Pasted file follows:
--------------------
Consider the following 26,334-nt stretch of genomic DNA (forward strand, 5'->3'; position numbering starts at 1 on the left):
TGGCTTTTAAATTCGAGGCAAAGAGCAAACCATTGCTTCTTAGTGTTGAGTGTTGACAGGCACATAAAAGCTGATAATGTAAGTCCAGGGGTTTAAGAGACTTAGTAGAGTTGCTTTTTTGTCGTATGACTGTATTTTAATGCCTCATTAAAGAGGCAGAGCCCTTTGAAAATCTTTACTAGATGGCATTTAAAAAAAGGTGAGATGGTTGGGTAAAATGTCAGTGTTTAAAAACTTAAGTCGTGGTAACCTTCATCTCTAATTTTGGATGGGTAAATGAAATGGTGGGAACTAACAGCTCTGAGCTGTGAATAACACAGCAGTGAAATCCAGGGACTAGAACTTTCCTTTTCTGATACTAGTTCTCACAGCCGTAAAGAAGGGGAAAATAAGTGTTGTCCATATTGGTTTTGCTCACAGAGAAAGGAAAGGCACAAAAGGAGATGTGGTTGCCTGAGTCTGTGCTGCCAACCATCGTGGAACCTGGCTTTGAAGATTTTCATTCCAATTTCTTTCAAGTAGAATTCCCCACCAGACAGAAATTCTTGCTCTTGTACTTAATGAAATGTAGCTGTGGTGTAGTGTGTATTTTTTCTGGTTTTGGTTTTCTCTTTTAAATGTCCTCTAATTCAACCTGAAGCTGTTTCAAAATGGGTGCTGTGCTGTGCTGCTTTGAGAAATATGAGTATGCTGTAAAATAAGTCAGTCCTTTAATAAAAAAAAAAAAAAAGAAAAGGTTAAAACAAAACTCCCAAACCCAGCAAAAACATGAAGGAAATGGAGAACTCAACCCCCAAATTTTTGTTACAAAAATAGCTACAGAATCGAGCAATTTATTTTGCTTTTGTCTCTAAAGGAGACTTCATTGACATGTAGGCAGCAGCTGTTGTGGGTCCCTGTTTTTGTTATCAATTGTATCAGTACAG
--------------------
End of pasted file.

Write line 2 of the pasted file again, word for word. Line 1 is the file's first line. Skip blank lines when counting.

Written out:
TGGCTTTTAAATTCGAGGCAAAGAGCAAACCATTGCTTCTTAGTGTTGAGTGTTGACAGGCACATAAAAGCTGATAATGTAAGTCCAGGGGTTTAAGAGACTTAGTAGAGTTGCTTTTTTGTCGTATGACTGTATTTTAATGCCTCATTAAAGAGGCAGAGCCCTTTGAAAATCTTTACTAGATGGCATTTAAAAAAAGGTGAGATGGTTGGGTAAAATGTCAGTGTTTAAAAACTTAAGTCGTGGTAACCTTCATCTCTAATTTTGGATGGGTAAATGAAATGGTGGGAACTAACAGCTCTGAGCTGTGAATAACACAGCAGTGAAATCCAGGGACTAGAACTTTCCTTTTCTGATACTAGTTCTCACAGCCGTAAAGAAGGGGAAAATAAGTGTTGTCCATATTGGTTTTGCTCACAGAGAAAGGAAAGGCACAAAAGGAGATGTGGTTGCCTGAGTCTGTGCTGCCAACCATCGTGGAACCTGGCTTTGAAGATTTTCATTCCAATTTCTTTCAAGTAGAATTCCCCACCAGACAGAAATTCTTGCTCTTGTACTTAATGAAATGTAGCTGTGGTGTAGTGTGTATTTTTTCTGGTTTTGGTTTTCTCTTTTAAATGTCCTCTAATTCAACCTGAAGCTGTTTCAAAATGGGTGCTGTGCTGTGCTGCTTTGAGAAATATGAGTATGCTGTAAAATAAGTCAGTCCTTTAATAAAAAAAAAAAAAAAGAAAAGGTTAAAACAAAACTCCCAAACCCAGCAAAAACATGAAGGAAATGGAGAACTCAACCCCCAAATTTTTGTTACAAAAATAGCTACAGAATCGAGCAATTTATTTTGCTTTTGTCTCTAAAGGAGACTTCATTGACATGTAGGCAGCAGCTGTTGTGGGTCCCTGTTTTTGTTATCAATTGTATCAGTACAG